Macular Degeneration Awareness week is here. To raise awareness we invite you, your family, your friends – anyone over 50 – to come in and spend 10 minutes with one of our Optometric Assistants (who are mostly QUT optometry students) for a free macular health screening and discussion using our cutting edge technology. We’ll be offering this service until the end of May – please call us on 3210 1822 to set a time with us. (Note this is not a full eye exam – we recommend a comprehensive eye exam at least every 2 years.)
– An eye exam can save your sight
– 1 in 7 Australians over 50 have some evidence of MD
– You have a 50% chance with a direct family history
– You can have the early signs without knowing
– Diet and lifestyle changes support good macular health.
Book in a short screening today, or a full eye exam with one of our optometrists to understand the whole picture of your risks for MD.
A gold coin donation for the Macular Degeneration Foundation will be appreciated.
The 2014 federal government budget announced wide sweeping changes across Medicare, and although it went largely unreported in the news, optometry has also been affected. As 2015 began, three major changes to Medicare funding for optometry services have occurred.
Firstly the Medicare scheduled fee and rebate for optometry services have both been cut by 5%. Since the late 1990’s, the scheduled fee has increased at a rate below CPI, or since 2012, not at all. Now it has been cut and will be frozen again until mid 2018. These changes see the government rebate fall further behind the true cost of providing quality eye care.
Secondly, there have been changes to eligibility of patients for a full comprehensive eye examination rebate. Prior to 1st January 2015, if you were without symptoms, Medicare patients were eligible to receive the full rebate for a comprehensive eye examination once every two years. From 1st January 2015 patients aged 65 years and over are now eligible for the full rebate for a comprehensive eye examination every year, but patients under 65 years are now only eligible for the same every three years. This is a positive change for older Australians, but for those under 65, this is not a positive move in ensuring the nation’s eye health and it is unfortunately not evidence based.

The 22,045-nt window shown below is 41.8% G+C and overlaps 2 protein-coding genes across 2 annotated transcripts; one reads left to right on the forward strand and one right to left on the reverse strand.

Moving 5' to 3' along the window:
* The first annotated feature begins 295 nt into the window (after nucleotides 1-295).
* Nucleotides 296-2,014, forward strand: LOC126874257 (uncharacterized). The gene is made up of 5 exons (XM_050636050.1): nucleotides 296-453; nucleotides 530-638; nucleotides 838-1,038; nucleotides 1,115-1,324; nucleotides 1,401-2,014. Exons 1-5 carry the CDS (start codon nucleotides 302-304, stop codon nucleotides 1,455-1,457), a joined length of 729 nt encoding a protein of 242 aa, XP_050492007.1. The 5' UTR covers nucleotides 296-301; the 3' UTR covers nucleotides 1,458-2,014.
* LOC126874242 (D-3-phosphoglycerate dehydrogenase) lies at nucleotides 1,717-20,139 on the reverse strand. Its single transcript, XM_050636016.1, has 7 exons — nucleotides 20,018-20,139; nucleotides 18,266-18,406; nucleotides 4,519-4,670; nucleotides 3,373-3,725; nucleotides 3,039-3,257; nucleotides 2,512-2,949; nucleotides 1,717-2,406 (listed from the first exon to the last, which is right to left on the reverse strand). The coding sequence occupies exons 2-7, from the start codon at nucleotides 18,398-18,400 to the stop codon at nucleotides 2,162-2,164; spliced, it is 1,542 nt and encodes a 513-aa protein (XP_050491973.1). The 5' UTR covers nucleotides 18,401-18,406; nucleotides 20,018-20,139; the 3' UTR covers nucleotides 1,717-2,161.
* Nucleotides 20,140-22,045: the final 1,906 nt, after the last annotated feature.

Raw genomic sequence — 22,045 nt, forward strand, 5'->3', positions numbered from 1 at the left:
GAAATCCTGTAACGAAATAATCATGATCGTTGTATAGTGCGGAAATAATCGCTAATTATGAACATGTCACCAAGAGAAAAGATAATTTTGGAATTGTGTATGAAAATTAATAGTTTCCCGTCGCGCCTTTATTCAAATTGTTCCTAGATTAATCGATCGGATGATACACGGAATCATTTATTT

It’s important to note that if you are symptomatic, you should present to your optometrist at any time as the full rebate may apply in your instance, even if it falls within the one- or three-year interval.
Finally, prior to 1st January 2015 the Medicare fee schedule for optometrists was capped. This means that unlike most other healthcare providers, optometrists were unable to charge for their professional services beyond the scheduled fee. Any fees billed above the scheduled fee became ineligible for patients to claim a Medicare rebate.
Optometry was the only health profession to be subject to government set capping, in place since the profession became included in Medicare in 1975. Now optometrists may set their own fees for clinical services under Medicare. This means that, in line with other healthcare providers, optometrists can charge above the Medicare scheduled fee without impacting the patient’s ability to claim the Medicare rebate.
What does this mean for you, as a patient of Gerry & Johnson Optometrists?
- Our professional consultation fees at GJO will now be standardised, instead of varying up and down dependent on the Medicare rebate as they have previously. Click here for information on our professional fees schedule, which we have adopted in line with the recommendations of Optometry Australia.
- We will still use the Easyclaim system we have been using since early 2009, where we claim your Medicare rebate for you on the spot and it is paid back onto your cheque or savings card. Your Medicare rebate will unfortunately reduce, however people over 65 may see an increase in their overall rebate amount over the course of their clinical care.
- We are no longer able to bulk bill concession card holders and patients over 65 as we have previously, but have introduced a discount on optical products to assist with balancing costs.
- We are now able to include use of our cutting edge diagnostic technology in all consultations without additional charge, or at a reduced fee. This will be explained to you where relevant to your clinical care.